You can’t claim to be a human rights protector and then insist that lives of innocent children can be brutally ended. To its shame, and the dismay of many of its supporters, Amnesty International is pouring its vast resources into a global campaign to demand that Ireland legalise abortion.
Amnesty Ireland want abortion-on-demand made legal, and they want the constitutional rights of unborn babies to be completely stripped away. This makes no sense. As human rights abuses go, dismembering children must be one of the worst infringements possible. And as innocent victims go, unborn babies who can’t even raise their own eyes to defend themselves must be the most helpless victims imaginable.
As many former Amnesty supporters tweeted this week #AbortionIsTorture. There are many, many human rights abuses taking place right now across the world; people are being tortured, imprisoned and killed. Even as this is happening, Amnesty is putting its global network and financial resources to use to push for abortion.
Instead of seeking to have the medieval and brutal practice of abortion outlawed, they want it made more widely available.
The organisation’s well-paid executives came to Dublin this week for the slick launch of a huge advertising campaign demanding that international pressure be placed on Ireland and El Salvador because those countries have laws that protect both mother and unborn baby.
To support their call for the right to kill unborn children, Amnesty claim that they are seeking to protect women’s rights. But, they have refused to comment on the news that three abortion clinic workers in London have been charged with manslaughterfollowing the death of a woman from Ireland after an abortion in a Marie Stopes clinic.
They have made no criticism of the British abortion industry’s support for gendercide. And they have falsely claimed that Ireland’s constitutional protection of unborn children places the lives of women in danger, when Ireland’s maternal mortality rate is amongst the best in the world.
The Amnesty report makes the preposterous claim that Ireland’s ban on abortion forces women who have miscarried to carry their dead babies in the womb for months. Clearly the authors of the report didn’t spend much time on fact checking. The official guidelines in relation to managing miscarriage in Ireland clearly show that our laws in no way interfere with the ability of Irish doctors to adhere to best international standards when treating a woman suffering a miscarriage.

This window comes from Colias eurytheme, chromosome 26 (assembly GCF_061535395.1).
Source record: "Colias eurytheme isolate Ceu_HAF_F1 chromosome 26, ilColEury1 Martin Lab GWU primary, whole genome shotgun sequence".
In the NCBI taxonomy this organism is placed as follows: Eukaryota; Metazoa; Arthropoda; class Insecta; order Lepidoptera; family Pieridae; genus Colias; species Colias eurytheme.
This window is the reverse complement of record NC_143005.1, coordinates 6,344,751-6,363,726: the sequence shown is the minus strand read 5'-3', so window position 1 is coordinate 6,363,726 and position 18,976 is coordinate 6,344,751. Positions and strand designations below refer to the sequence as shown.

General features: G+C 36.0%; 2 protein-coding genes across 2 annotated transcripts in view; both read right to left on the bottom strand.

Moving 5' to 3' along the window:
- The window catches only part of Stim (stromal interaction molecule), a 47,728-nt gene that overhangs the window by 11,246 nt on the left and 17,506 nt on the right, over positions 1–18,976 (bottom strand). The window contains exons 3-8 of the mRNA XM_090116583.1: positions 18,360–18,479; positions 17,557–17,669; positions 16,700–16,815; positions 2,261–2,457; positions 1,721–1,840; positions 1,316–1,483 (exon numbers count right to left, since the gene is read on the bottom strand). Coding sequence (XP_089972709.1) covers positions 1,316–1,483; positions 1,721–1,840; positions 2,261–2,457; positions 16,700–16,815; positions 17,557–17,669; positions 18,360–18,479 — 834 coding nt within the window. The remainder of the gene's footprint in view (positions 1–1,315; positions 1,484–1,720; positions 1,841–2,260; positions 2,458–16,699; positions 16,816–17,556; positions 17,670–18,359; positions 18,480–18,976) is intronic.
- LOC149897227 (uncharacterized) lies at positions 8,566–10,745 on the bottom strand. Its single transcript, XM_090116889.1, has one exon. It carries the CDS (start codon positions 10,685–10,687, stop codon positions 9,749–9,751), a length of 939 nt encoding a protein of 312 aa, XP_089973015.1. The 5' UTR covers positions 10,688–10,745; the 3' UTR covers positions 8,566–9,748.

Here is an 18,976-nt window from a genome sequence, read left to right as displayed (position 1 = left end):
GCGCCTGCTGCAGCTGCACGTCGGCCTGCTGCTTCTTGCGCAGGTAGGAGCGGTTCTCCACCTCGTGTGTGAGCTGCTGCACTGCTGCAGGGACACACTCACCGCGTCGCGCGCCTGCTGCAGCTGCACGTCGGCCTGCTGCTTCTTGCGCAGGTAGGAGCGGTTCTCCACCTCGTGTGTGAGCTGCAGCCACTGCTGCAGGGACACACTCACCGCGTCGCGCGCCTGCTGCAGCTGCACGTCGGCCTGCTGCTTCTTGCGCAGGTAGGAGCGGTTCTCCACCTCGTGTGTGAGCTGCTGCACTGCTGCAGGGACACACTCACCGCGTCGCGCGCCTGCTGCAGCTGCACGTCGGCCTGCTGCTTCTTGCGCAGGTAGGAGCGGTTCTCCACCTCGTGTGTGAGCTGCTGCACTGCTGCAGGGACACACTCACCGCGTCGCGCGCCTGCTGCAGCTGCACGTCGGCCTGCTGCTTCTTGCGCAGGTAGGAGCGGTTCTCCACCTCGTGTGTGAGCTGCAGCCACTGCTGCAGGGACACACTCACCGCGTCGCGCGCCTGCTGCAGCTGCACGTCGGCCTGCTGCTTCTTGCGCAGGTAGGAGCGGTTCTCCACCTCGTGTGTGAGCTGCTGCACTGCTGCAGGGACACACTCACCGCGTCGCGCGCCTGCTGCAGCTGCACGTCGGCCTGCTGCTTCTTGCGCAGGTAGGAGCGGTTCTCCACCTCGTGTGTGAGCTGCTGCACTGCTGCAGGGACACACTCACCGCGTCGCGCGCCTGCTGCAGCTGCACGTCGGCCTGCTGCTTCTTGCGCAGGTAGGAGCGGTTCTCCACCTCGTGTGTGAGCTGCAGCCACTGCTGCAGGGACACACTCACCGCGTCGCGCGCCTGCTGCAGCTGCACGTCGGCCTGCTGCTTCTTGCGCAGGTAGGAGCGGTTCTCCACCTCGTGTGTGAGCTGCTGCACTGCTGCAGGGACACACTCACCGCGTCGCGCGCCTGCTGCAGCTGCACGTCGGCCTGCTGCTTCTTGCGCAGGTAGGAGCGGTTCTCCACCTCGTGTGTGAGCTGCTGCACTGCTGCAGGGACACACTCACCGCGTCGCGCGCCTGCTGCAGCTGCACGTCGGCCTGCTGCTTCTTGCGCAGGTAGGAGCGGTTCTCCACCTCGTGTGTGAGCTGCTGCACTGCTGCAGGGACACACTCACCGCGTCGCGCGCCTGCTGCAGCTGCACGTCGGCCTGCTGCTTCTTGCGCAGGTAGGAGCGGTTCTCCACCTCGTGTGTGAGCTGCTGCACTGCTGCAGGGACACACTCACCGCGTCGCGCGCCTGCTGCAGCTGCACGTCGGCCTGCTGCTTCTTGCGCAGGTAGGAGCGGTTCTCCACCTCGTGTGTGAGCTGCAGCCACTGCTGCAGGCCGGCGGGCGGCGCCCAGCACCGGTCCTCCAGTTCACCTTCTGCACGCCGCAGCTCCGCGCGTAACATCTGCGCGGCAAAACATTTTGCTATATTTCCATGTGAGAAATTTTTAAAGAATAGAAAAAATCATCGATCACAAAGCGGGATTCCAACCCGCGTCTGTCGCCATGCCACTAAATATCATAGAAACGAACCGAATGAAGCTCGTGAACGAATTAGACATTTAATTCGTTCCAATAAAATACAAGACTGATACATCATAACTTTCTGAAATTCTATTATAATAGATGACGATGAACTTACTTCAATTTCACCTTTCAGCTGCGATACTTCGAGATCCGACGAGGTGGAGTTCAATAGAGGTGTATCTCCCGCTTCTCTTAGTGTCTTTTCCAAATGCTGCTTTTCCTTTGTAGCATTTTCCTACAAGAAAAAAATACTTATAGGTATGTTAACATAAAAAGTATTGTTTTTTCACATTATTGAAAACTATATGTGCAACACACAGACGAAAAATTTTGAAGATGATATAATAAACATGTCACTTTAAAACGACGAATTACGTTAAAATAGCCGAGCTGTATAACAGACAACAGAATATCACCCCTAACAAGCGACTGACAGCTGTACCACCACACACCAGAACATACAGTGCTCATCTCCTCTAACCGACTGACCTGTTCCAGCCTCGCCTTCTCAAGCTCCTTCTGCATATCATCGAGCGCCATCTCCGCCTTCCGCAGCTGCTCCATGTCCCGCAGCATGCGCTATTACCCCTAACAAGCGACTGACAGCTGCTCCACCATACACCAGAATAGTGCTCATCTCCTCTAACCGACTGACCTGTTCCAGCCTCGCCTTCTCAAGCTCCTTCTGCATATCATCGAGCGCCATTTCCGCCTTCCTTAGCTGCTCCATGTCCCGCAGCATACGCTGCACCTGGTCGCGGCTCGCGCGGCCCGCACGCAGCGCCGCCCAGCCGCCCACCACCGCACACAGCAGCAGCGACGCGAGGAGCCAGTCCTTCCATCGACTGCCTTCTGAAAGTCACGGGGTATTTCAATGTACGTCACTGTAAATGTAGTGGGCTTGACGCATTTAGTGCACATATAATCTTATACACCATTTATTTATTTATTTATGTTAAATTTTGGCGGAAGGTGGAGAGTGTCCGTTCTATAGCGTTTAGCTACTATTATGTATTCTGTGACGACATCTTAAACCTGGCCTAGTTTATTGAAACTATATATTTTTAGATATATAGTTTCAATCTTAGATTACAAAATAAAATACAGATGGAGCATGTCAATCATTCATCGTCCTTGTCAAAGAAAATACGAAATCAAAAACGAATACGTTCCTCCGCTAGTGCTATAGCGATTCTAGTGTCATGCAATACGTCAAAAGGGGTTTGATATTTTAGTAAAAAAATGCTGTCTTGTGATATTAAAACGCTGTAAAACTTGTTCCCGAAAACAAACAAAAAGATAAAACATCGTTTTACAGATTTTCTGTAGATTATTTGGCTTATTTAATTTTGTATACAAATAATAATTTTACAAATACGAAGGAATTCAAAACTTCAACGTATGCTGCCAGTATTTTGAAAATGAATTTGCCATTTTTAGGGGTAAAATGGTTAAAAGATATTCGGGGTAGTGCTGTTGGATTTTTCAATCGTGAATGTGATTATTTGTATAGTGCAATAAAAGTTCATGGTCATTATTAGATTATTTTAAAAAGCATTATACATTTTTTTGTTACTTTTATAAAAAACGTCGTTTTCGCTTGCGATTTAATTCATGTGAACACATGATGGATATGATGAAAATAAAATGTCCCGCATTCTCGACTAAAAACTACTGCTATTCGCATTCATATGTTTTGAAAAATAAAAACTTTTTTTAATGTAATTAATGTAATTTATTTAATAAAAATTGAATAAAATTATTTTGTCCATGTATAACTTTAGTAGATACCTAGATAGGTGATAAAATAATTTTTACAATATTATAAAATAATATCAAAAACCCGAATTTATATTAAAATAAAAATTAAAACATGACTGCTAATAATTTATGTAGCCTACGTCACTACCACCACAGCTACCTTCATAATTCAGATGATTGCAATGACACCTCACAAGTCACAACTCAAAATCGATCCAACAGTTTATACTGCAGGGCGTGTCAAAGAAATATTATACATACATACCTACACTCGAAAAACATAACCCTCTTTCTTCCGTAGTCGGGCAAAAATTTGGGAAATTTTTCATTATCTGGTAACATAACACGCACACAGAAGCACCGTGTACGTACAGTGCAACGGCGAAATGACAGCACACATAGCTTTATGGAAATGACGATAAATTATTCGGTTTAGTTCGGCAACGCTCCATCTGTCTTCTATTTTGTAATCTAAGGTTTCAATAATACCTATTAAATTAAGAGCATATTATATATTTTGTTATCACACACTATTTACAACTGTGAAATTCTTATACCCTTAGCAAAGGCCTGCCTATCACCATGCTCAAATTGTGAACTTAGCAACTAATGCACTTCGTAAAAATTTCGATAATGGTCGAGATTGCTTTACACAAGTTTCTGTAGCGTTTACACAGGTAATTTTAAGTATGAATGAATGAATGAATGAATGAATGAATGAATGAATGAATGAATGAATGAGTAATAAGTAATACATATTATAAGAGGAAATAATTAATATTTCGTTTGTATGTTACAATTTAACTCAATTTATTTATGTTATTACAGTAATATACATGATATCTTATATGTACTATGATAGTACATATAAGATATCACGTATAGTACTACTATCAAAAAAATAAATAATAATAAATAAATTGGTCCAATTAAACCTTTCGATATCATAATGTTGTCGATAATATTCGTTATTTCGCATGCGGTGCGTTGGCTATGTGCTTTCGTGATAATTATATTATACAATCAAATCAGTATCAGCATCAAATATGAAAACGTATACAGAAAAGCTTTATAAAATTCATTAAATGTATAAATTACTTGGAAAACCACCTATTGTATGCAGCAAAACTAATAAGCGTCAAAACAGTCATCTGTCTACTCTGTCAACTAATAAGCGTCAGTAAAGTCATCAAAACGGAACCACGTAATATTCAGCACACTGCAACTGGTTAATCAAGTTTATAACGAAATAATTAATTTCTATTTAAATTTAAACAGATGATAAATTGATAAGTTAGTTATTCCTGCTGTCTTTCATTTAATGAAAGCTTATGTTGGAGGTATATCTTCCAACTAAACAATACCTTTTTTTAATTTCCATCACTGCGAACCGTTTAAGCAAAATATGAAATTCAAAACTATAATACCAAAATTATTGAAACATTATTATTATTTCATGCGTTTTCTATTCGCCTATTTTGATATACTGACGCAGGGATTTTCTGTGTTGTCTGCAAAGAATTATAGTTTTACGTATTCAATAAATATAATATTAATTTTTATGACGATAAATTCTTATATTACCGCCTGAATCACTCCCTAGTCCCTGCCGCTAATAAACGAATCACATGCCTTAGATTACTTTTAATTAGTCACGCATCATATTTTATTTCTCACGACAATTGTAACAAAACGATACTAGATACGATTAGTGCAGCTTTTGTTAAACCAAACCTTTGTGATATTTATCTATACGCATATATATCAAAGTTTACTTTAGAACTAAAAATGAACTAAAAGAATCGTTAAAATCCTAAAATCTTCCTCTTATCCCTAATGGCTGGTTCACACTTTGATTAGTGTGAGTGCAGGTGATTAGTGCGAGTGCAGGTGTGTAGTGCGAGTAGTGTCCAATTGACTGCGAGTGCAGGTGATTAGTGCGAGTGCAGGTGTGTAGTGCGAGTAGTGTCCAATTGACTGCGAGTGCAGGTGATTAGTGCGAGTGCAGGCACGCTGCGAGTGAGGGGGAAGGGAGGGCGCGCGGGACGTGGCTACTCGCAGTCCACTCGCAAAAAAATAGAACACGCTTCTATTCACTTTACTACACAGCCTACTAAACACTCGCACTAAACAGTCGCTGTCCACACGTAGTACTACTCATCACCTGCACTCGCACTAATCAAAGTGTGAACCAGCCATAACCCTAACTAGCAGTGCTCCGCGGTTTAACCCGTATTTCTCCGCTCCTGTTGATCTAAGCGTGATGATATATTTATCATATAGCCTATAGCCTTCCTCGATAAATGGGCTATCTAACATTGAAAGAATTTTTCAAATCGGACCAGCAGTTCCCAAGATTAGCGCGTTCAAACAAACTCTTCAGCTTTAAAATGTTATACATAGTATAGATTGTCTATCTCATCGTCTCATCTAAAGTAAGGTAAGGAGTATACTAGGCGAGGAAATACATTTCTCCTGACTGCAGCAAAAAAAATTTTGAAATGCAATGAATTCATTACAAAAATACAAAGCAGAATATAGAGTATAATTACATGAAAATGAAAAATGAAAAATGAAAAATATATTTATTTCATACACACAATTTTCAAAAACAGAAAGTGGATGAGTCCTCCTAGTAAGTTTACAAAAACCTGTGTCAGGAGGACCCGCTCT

Amnesty’s report did not interview one women who regrets her abortion, and ignored the 90% of women in Ireland who do not choose abortion when their baby has a life-limiting condition such as anencephaly.
Women’s voices are only included, it seems, if they suit Amnesty’s abortion narrative.
When pregnancy becomes a crisis, we must offer women more than the violence of abortion. It is a travesty that Amnesty has turned its back on finding progressive and compassionate solutions to a women in difficulties.
Most people support Amnesty because they are inspired by the simple but powerful idea its founder, Peter Berenson, had, namely to engage ordinary people to write letters in support of prisoners and others enduring human rights abuses. (It’s worth noting that Peter Berenson and Sean Mc Bride, who founded Amnesty Ireland, were pro-life.).
But this week, on social media, and in letters, phone calls and emails, we heard from growing numbers of people who said they will never support Amnesty again. “As long as they are campaigning for abortion, they will never get another cent from me,” one student wrote. “What about amnesty for unborn babies? “
We need to expose Amnesty’s new role as abortion campaigners. We must bring public attention to the fact that an organisation that was once famed for protecting rights is now supporting the dreadful abuse of human rights that is abortion.
Every pro-life person must withdraw funding from Amnesty: because, since Amnesty has abandoned the protection of human life, we must now abandon Amnesty.
Because the right to life is a fundamental human right. And no amount of slick campaigning from Amnesty can change that fact.